5 ways to travel more for less

San Antonio River Walk - Colorful umbrellas

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Not having much money to travel doesn’t stop people from wanting to get out of town.

Australian travel blogger Annabel Candy of Get In the Hot Spot, says that travel — visiting new places and seeing new things — is probably one of the most universal life goals. And, she says, you don’t need to have a big budget to make major memories.

You should travel more

Travel is one of the most popular search engine terms — and the more we see the world on TV and movies, or read about it books, or see it on the internet, the more we want to explore this planet earth ourselves.

Yet although many of us want to travel more we don’t. There are so many excuses for not traveling: the expense, the kids and the job are all commonly used to explain to ourselves why we can’t travel right now.

But what’s the point in deferring your dreams? To me, you should be able to follow your dreams even if you do have limited funds, a growing family and/or a demanding career. All you need to do is change your mindset, make travel one of your top priorities, and get on with it.

These are my ideas for 5 ways you can travel more with less.
1. Start local

First, try changing your mindset. The purpose of travel is to see new things and experience new cultures. Many people think that in order to see things they’ve never seen before they need to travel far afield, but that’s not true.

Find out more about your local area — anywhere within a two- or three-hour drive should be fair game for a weekend trip. If you’ve got longer, you can extend your range.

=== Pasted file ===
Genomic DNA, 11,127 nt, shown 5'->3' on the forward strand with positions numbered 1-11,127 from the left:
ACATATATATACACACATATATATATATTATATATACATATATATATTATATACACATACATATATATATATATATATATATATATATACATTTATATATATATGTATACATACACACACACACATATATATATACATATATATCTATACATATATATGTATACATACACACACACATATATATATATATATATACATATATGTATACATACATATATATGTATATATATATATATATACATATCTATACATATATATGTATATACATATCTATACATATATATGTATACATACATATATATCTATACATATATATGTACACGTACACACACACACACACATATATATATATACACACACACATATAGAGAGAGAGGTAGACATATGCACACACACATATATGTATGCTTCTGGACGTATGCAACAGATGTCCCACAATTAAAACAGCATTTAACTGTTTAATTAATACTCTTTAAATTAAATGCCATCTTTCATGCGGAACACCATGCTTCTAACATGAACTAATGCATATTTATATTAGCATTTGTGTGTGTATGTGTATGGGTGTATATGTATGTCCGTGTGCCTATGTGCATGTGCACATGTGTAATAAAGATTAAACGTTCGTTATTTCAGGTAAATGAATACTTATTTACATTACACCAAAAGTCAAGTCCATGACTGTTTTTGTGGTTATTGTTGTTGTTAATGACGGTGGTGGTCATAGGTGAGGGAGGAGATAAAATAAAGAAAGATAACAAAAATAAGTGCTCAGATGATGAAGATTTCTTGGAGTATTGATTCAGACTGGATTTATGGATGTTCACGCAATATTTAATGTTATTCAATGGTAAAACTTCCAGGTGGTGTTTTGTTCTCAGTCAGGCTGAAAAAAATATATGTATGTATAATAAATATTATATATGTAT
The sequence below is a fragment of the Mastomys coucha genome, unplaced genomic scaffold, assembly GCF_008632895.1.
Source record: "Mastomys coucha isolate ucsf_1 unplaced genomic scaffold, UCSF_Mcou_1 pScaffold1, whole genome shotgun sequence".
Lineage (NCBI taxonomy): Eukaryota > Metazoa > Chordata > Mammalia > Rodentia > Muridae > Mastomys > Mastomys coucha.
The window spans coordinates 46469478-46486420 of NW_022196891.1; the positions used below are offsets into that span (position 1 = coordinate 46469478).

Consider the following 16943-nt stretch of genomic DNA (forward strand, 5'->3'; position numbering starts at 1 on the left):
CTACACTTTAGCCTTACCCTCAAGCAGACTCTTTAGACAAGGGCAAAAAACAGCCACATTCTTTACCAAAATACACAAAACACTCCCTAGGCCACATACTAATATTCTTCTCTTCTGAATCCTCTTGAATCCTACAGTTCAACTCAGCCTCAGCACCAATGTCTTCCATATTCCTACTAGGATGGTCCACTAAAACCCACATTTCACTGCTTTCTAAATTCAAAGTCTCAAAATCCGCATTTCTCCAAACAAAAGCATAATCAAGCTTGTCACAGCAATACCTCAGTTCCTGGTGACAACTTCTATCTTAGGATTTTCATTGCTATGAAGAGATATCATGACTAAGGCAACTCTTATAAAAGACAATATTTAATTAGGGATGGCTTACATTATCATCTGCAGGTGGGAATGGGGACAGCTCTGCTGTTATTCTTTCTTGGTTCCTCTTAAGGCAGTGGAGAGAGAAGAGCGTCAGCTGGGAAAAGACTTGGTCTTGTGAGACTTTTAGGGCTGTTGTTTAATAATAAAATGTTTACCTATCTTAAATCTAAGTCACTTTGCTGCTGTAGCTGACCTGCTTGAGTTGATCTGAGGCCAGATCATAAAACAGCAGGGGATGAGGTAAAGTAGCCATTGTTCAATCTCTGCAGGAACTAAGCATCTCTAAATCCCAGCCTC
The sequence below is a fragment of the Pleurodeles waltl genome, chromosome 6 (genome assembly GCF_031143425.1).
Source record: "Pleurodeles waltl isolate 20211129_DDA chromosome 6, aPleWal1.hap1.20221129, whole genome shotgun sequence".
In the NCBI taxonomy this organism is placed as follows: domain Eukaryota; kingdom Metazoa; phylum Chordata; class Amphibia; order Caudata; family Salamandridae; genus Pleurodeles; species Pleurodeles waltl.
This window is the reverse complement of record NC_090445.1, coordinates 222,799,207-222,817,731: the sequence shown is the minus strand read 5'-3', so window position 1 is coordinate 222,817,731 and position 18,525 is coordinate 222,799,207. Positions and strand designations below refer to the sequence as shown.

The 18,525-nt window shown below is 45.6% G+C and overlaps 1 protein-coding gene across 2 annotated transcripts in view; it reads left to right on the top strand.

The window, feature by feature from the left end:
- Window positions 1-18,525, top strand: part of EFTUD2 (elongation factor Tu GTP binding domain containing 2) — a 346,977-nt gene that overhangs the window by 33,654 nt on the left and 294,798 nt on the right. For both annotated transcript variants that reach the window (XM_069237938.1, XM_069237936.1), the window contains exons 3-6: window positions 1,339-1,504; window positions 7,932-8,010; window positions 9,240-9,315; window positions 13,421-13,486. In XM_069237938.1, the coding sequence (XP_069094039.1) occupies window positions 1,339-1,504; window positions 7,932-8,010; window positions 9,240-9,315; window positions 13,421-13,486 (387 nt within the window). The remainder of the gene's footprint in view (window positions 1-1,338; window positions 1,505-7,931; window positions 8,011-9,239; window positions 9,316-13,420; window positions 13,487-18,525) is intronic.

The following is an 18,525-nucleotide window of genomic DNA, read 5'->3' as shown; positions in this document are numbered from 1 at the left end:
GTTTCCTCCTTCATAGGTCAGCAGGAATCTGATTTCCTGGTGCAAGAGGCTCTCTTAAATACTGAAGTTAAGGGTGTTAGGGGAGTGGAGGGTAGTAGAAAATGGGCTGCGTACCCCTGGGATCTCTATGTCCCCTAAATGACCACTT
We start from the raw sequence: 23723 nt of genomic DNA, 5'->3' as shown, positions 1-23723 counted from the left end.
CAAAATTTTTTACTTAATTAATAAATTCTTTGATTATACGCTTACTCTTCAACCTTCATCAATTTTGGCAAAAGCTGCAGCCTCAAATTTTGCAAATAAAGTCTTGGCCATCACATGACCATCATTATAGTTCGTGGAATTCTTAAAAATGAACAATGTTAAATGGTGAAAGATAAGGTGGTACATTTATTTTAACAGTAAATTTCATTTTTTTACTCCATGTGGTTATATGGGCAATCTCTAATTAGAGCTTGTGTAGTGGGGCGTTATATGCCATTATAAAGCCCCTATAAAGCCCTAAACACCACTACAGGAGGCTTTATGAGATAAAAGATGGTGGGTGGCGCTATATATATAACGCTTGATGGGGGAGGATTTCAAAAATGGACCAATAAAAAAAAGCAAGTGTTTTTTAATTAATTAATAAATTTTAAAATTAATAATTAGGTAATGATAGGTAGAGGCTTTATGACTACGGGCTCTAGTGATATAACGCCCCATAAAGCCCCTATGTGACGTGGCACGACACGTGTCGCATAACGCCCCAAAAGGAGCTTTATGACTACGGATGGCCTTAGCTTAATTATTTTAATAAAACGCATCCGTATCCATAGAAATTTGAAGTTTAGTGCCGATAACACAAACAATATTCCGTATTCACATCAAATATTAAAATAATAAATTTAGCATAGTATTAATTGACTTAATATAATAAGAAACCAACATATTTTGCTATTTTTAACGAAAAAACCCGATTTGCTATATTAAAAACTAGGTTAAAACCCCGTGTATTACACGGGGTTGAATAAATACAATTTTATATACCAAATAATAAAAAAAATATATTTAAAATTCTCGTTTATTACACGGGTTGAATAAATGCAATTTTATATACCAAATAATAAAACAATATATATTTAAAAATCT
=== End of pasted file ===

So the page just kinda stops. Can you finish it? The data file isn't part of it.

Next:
Where to begin? Start by heading to your local library or get on the internet for ideas of things to see and do close to home. There are probably some walks, caves, rivers, lakes, forests or waterfalls that you’ve never visited before but have always wanted to. Pick one and make sure you check it out as soon as possible.

ALSO SEE: Fly there for less: 12 ways to save money on air travel

When I lived on the beautiful Waiheke Island in New Zealand, I was amazed by the number of Aucklanders who, upon hearing where I lived, would wistfully say, “What’s it like? I’d love to visit sometime.”

But Waiheke is only a 35-minute ferry ride from downtown Auckland, so I couldn’t understand why they didn’t just jump on the ferry and check it our for themselves.

2. Accommodation.

Think outside the box. For me, travel isn’t about staying in boutique hotels or luxury spas. Travel is about getting out of your comfort zone and experiencing things you’ve never tried before.

Cheap sleeps include camping and house swapping. If you want to try camping, ask around and see if you can borrow some camping gear. As soon as you do, you’ll be amazed at the number of people who have all the camping equipment but hardly ever use it.

For a couple of nights, all you really need is a tent, bedding, an icebox and a small stove so you can cook pasta or risotto — or forget the cooking part and just grab food to go.

If you don’t want to camp, organize a house swap with friends through out-of-town friends (or try sites like VBRO or Airbnb.) Find someone in an area you’d like to visit and swap away. The added bonus of this is that it will motivate you to clean out your house.

Colorful wall with person walking in front

3. Food

Who needs fancy restaurants? Even eating out at fast food joints will eat into your precious travel budget. With a little advance planning and some basic equipment, you can feed yourself twice a day for a minimal cost.